The only agency that seems serious about PPP is DepEd. Last week, it published an invitation to prequalify bidders for the second phase of the school building project. That’s reason enough for P-Noy to be confident that he will be able to meet the target number of new classrooms to wipe out the shortage before his term expires.

A sense of urgency could do wonders, I think. In the meantime, good luck to Cosette. Her persistence ought to be given due recognition. Maybe just because she tirelessly pursues these possibilities, she could get lucky and this administration may actually surprise us all with accomplishments on the ground.


Some administration allies in Congress were reported to have urged Pinoys to be more positive about our country’s state of affairs. Actually, SWS recently showed survey figures that Pinoys are optimistic enough… maybe even too hopeful about their future than reality would justify.

Ninety-two percent of adult Filipinos are entering the new year with hope rather than with fear, according to the SWS Fourth Quarter 2012 Social Weather Survey conducted from Dec. 8 to 11, 2012.

The 92 percent hopeful of the coming 2013 is just three points below the record-high 95 percent which was first achieved in 2002. Hopefulness of the new year is widespread across all areas, SWS found out, but is noticeably lower in Mindanao than in Metro Manila, balance Luzon and Visayas.

Four out of five (85 percent) in Mindanao are hopeful of the coming 2013, slightly lower than 96 percent in balance Luzon, 93 percent in Metro Manila, and 93 percent in Visayas. But it also turns out that new year hope is highest among classes ABC. Compared to 2011, new year hope increased among classes ABC but declined among classes D and E.

All (100 percent) of those who belong to middle-to-upper classes ABC are hopeful of 2013, higher than the 93 percent among masa class D and 89 percent among very poor class E. The decline aside, even the masa registered very high levels of hopefulness.

This means despite the seeming cynicism of opinion leaders and media, the general public is unaffected enough to keep them highly optimistic. Knowing this sentiment, the administration cannot afford to disappoint. It must deliver on expectations this year, or at least make it visibly clear that they are starting to do so. Otherwise, there could be a backlash with dire political implications for 2016.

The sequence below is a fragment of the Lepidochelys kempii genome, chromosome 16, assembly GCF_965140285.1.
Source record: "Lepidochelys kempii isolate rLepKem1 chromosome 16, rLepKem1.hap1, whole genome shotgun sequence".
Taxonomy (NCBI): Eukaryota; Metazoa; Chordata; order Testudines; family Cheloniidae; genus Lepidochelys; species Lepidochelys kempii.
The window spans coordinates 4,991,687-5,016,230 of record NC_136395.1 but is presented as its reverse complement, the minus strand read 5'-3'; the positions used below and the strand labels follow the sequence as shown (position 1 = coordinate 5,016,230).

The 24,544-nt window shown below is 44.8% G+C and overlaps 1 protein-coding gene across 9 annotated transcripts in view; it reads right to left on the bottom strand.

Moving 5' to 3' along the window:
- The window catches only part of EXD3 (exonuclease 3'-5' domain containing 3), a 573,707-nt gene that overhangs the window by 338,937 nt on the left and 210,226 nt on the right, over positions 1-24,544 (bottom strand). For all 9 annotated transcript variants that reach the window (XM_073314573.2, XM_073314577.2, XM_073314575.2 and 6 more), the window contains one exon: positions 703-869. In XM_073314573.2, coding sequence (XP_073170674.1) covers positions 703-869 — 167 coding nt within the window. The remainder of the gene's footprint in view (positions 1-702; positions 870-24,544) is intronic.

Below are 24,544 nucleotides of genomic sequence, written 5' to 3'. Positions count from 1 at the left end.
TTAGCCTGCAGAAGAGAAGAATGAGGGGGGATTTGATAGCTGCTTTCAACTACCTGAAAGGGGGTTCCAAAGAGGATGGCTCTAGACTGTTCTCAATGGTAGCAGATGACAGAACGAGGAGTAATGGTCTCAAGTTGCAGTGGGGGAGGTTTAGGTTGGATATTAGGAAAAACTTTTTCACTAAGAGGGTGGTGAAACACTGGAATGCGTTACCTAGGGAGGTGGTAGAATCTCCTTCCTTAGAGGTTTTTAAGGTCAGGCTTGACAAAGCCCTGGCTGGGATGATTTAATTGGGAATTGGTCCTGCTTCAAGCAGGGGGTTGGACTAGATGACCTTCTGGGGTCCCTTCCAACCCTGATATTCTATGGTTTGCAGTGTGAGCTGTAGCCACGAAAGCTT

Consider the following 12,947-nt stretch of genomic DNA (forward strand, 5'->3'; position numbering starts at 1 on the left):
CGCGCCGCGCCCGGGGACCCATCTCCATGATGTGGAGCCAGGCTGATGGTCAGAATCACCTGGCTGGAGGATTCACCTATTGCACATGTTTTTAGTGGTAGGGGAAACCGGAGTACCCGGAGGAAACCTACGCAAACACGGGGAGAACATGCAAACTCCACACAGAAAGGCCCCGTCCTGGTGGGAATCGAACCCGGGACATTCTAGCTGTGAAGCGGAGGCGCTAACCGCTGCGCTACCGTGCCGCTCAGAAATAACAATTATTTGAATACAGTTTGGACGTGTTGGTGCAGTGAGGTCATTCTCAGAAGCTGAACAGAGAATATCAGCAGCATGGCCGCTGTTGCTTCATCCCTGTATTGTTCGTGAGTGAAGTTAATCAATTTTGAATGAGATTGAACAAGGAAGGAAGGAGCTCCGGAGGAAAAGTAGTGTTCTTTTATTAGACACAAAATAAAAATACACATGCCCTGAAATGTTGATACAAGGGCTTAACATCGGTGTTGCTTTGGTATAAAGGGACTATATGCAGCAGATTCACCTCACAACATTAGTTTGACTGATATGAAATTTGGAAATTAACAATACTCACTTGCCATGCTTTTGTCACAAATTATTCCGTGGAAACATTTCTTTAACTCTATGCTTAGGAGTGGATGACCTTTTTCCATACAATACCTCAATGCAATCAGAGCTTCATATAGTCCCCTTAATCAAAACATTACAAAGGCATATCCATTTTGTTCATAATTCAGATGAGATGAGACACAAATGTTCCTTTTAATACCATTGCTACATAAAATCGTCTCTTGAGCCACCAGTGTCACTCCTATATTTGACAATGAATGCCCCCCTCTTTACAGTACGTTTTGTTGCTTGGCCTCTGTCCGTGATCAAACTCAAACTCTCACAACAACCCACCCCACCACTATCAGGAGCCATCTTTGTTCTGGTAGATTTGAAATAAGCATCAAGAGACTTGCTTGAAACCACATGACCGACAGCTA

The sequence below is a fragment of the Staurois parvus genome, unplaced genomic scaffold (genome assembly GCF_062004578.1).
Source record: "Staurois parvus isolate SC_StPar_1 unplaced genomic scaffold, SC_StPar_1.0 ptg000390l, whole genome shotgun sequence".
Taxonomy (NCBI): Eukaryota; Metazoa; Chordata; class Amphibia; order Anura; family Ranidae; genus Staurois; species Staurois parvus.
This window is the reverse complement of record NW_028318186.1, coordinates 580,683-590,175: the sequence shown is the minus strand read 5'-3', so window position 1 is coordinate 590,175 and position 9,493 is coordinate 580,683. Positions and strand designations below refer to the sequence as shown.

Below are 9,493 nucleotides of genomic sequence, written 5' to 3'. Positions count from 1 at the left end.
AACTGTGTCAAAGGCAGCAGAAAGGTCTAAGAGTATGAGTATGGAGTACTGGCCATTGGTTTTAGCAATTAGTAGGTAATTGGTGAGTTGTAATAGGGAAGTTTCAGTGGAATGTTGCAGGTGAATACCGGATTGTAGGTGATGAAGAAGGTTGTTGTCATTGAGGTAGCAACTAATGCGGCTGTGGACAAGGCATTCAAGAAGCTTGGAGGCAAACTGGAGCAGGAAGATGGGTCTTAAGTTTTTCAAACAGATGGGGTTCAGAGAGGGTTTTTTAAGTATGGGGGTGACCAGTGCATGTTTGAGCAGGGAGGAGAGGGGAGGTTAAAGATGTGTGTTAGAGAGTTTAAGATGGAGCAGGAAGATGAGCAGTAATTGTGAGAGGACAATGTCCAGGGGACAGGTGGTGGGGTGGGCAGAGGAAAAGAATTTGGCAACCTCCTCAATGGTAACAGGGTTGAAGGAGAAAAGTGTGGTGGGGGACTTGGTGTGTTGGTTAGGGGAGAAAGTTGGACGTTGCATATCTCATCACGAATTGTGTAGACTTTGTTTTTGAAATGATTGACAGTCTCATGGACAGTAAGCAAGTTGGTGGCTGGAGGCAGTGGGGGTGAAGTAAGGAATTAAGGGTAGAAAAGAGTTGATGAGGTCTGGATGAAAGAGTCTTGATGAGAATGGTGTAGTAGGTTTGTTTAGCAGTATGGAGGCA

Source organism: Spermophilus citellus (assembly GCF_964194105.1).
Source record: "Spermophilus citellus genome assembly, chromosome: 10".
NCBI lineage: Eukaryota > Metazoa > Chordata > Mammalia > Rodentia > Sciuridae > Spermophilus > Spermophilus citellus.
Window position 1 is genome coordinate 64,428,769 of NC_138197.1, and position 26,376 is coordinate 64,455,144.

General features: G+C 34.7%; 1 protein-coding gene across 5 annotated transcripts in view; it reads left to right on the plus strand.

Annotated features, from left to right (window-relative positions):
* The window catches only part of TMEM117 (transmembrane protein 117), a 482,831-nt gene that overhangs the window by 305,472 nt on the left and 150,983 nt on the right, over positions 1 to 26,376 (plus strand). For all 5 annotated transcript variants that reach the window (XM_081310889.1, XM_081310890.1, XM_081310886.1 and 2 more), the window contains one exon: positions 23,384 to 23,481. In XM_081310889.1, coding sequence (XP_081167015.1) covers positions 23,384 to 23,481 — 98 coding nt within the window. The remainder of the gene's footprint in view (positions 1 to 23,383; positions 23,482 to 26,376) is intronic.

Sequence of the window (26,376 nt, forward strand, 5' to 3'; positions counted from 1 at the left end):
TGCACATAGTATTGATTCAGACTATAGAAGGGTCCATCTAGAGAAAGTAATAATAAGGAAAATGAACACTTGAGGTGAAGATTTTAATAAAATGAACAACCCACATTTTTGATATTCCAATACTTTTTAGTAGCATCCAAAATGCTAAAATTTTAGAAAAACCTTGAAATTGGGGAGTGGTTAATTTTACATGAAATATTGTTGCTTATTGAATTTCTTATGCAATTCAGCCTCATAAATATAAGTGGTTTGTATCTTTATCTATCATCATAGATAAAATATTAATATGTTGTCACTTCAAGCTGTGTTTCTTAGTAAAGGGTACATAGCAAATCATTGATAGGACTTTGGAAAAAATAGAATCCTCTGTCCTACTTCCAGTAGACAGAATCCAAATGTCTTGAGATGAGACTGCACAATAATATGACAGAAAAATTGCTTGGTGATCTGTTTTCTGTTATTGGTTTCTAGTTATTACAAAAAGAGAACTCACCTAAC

Speaking of tourism, it looks like we are off to a good start for 2013. The prestigious Conde Nast listed us among the top in their list of hot destinations to watch in 2013. Credit P-Noy and Sec MonJ for creating the right environment to grow our tourism industry.

According to, the Philippines is “still not the most obvious beach-holiday destination, but it soon will be.” It went on to report that we are “becoming particularly popular among serious divers, who come for the incredible underwater life, unspoilt coral gardens with rainbow-bright fish, green sea turtles and dugongs.”

Conde Nast cited Palawan: “the archipelago of Palawan ticks all the boxes: palm-fringed white-powder beaches, crystal-clear turquoise waters, natural lagoons for wild swimming on Miniloc Island – all of it protected by UNESCO. Its Bacuit Bay is something like Halong Bay in Vietnam, only without all the tourists – for the time being, at least.”

For surfers, it pointed out the “super-stylish new opening is Dedon Island, on Siargao; it’s owned and designed by contemporary furniture brand Dedon.” It also cited new hotels rising in Metro Manila… “the Philippines capital of Manila is also having a moment. Among its new openings – another one in December 2012 – is the Fairmont Makati City.”

I like how Conde Nast ends its review: “Sorry, Maldives... We love you, but we’ve got a new flame.”

Way to go! It is really starting to be more fun in the Philippines!

Fiscal cliff

A last minute deal averted the US falling into a fiscal cliff for now. But not too many Americans I met during my recent visit know what it is or why they should worry.

Here is how Jay Leno tried to explain the fiscal cliff: “Are you sick and tired of hearing the term ‘fiscal cliff’? People don’t understand it. It doesn’t tell you how serious the situation is. They need more colorful metaphors.

Here’s how to explain it: “It’s 4 a.m. for our economy and Lindsay Lohan is behind the wheel. That says danger. People understand that.”

Boo Chanco’s e-mail address is Follow him on Twitter @boochanco